Are you compensating?!
Category : About Operation Maths
A key recurrent theme in Operation Maths is the teaching of specific strategies to promote the development of flexible and fluent mathematical learners. In a similar way to the Building Bridges approach to reading, which advocates explicitly teaching specific reading comprehension skills, Operation Maths explicitly explores a range of specific strategies in a spiral and progressive way, in order to equip the children with the necessary skills for them to become capable and confident at problem-solving and computing mentally. Particular to mental computation, Operation Maths introduces the children to a range of of mental calculation skills, one of which is compensation.
Compensation is primarily an addition strategy where the aim is to to adjust one addend to become an easier number to add with. This involves moving the quantity required to do this from one addend to the other. In Operation Maths, these easier numbers are usually referred to as friendly or compatible numbers and can include doubles, multiples of ten (10, 20, 30…) or, in the older classes, multiples of the powers of ten (100, 200, 300…..; 4,000, 5,000, 6,000 etc).
As with all new concepts and strategies, Operation Maths advocates a CPA approach. An ideal introduction to compensation is with the Operation Maths frames in first class when the children first begin to notice how adding onto 9 can be made easier by moving a counter from the other quantity to the 9 to make it become a ten. When ready, the children can also begin to explore how they can also make tens when adding to 8 and 7 by moving 2 and 3 counters respectively.
This can progress to using cubes for bigger numbers; again, this should start with addends ending in 9 eg 19, 29, 39 etc. Encourage the children to see ways to make the calculations become easier, and encourage them to use the language of moving (not adding or subtracting) a cube from one number to the other, to make a friendly number. When ready, they should then develop this strategy to use with addends ending in 8 and 7, by moving 2 and 3 from the other number. In this way, the children can also begin to start doing addition with renaming, without having to grapple with the traditional written algorithm ( or column method).
With first and second classes, it can be helpful also to show what is happening to the actual numbers in the calculation by using an arrow to highlight the quantity moving from one addend to the other. Notice how the calculation is being presented horizontally; this encourages children to consider the whole number and how it relates to the other number in the calculation. It also encourages the child to consider alternatives to the written column method, on which many children can be over-reliant.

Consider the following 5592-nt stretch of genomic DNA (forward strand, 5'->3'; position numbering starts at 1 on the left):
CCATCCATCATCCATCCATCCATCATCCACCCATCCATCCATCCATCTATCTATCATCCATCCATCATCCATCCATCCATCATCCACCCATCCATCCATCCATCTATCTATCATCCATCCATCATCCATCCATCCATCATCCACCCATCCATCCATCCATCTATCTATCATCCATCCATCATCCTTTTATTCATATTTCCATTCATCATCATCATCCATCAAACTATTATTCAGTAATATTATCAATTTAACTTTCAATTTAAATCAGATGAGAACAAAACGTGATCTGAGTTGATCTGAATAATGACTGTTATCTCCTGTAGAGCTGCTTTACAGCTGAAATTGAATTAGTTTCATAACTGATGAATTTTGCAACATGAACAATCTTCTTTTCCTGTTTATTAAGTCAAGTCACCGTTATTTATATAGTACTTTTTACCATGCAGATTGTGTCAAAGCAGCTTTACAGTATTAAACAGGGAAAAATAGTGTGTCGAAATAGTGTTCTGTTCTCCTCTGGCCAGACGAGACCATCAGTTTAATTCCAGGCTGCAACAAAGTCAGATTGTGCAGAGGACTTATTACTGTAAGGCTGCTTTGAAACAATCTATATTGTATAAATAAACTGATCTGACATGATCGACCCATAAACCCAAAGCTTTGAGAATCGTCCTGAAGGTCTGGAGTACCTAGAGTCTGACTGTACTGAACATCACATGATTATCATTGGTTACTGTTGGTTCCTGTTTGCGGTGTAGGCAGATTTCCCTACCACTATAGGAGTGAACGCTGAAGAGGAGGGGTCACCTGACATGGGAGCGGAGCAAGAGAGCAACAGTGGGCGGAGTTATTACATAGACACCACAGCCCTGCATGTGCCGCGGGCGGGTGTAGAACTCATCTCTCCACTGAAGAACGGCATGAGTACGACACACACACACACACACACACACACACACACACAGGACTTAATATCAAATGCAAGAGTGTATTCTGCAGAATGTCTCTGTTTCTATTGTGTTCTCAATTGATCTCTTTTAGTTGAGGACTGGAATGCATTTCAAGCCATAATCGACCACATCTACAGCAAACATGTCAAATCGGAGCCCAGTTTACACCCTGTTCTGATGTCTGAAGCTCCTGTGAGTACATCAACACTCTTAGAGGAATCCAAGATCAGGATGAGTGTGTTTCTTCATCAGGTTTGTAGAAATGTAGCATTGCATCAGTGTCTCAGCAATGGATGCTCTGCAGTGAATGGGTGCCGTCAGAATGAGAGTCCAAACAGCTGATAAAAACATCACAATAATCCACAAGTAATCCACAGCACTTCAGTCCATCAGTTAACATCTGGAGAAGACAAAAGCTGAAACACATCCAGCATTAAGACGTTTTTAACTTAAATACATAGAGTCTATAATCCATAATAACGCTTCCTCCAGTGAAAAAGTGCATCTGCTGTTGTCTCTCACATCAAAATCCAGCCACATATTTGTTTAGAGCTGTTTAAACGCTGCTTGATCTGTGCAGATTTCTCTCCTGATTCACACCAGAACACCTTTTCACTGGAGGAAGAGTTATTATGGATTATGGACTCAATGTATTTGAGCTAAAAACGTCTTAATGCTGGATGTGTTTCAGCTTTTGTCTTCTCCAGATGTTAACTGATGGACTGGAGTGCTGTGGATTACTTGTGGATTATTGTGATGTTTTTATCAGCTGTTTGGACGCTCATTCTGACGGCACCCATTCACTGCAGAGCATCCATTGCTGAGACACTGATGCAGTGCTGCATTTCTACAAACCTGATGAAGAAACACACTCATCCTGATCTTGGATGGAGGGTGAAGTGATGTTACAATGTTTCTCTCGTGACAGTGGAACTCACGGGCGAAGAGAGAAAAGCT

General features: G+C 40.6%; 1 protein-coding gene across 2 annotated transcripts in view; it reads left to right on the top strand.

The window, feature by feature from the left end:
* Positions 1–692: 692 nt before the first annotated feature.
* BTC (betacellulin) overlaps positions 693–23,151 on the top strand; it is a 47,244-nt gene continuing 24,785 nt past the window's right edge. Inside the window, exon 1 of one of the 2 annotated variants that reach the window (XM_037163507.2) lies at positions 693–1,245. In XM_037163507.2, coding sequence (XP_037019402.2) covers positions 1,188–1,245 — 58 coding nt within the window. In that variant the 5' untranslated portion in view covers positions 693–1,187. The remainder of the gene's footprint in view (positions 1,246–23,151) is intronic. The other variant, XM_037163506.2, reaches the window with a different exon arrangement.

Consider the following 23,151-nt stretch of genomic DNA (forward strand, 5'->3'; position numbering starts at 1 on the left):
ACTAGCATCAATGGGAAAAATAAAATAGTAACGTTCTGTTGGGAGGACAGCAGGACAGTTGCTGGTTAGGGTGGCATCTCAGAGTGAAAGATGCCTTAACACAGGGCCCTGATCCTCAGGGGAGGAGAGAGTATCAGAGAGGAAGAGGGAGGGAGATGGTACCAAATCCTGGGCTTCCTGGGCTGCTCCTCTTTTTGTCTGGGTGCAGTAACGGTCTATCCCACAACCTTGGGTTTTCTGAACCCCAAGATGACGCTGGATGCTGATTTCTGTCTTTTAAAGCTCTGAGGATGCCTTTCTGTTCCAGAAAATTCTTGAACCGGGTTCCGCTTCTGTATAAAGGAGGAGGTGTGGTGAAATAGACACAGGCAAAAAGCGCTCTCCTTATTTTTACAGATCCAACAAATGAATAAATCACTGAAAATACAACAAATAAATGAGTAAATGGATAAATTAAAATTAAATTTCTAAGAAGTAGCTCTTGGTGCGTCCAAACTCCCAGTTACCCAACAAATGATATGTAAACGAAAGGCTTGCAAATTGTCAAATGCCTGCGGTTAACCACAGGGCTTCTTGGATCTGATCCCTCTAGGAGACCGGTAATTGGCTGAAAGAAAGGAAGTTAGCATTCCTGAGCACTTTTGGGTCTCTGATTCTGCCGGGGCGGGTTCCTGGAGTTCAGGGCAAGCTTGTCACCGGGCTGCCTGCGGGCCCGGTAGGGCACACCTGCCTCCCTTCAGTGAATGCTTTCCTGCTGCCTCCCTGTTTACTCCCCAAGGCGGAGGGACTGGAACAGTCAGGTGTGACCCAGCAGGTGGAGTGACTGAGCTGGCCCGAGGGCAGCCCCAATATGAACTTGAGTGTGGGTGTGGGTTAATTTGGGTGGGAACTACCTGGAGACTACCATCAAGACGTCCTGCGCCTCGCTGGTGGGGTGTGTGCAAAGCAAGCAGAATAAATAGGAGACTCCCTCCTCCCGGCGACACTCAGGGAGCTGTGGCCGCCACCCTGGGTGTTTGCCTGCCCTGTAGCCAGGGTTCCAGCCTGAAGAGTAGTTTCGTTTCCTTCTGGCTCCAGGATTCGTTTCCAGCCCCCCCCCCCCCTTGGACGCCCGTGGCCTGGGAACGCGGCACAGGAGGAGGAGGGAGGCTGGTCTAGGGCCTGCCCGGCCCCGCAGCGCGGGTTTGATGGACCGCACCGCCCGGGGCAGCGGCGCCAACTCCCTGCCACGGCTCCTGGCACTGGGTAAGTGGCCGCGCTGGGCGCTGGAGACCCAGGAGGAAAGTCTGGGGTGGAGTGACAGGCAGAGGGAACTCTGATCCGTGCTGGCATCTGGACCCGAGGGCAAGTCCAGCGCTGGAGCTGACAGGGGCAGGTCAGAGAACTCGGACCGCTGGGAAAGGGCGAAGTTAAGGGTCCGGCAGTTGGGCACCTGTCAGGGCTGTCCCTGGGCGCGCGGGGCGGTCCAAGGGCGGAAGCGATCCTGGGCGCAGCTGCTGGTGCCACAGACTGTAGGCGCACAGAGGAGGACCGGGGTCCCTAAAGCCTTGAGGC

In the senior end books for Operation Maths, branching (see red figures below) is used to show the process of compensation and this can be particularly useful when the numbers involved are bigger than what might practically be shown using concrete materials. Never-the-less, it is always recommended to return to examples that can be demonstrated concretely, if the child finds the intermediary branching stage difficult to understand.
The ultimate aim is, that when presented with a random calculation, that the children will recognize and use compensation if it is an appropriate and efficient strategy. The suitability of compensation as an efficient strategy will depend on the numbers involved, which in turn requires flexibility on the child’s part. In most cases, this will only be likely, if they have previously encountered compensation, and a variety of other mental computation strategies, in structured and meaningful lessons, like those provided by Operation Maths.
- Compensation is one of the strategies advocated for use by the PDST in their Teachers’ Manual Practical Approaches to Developing Mental Maths Strategies
- It is also one of the key strategies in Number Talks: Helping Children Build Mental Math and Computation Strategies by Sherry Parrish. Here, she lists it as suitable for grade 1-5 (US). Further information and slide presentations, based on the compensations as well as the other mental calculation strategies in her book, can all be accessed here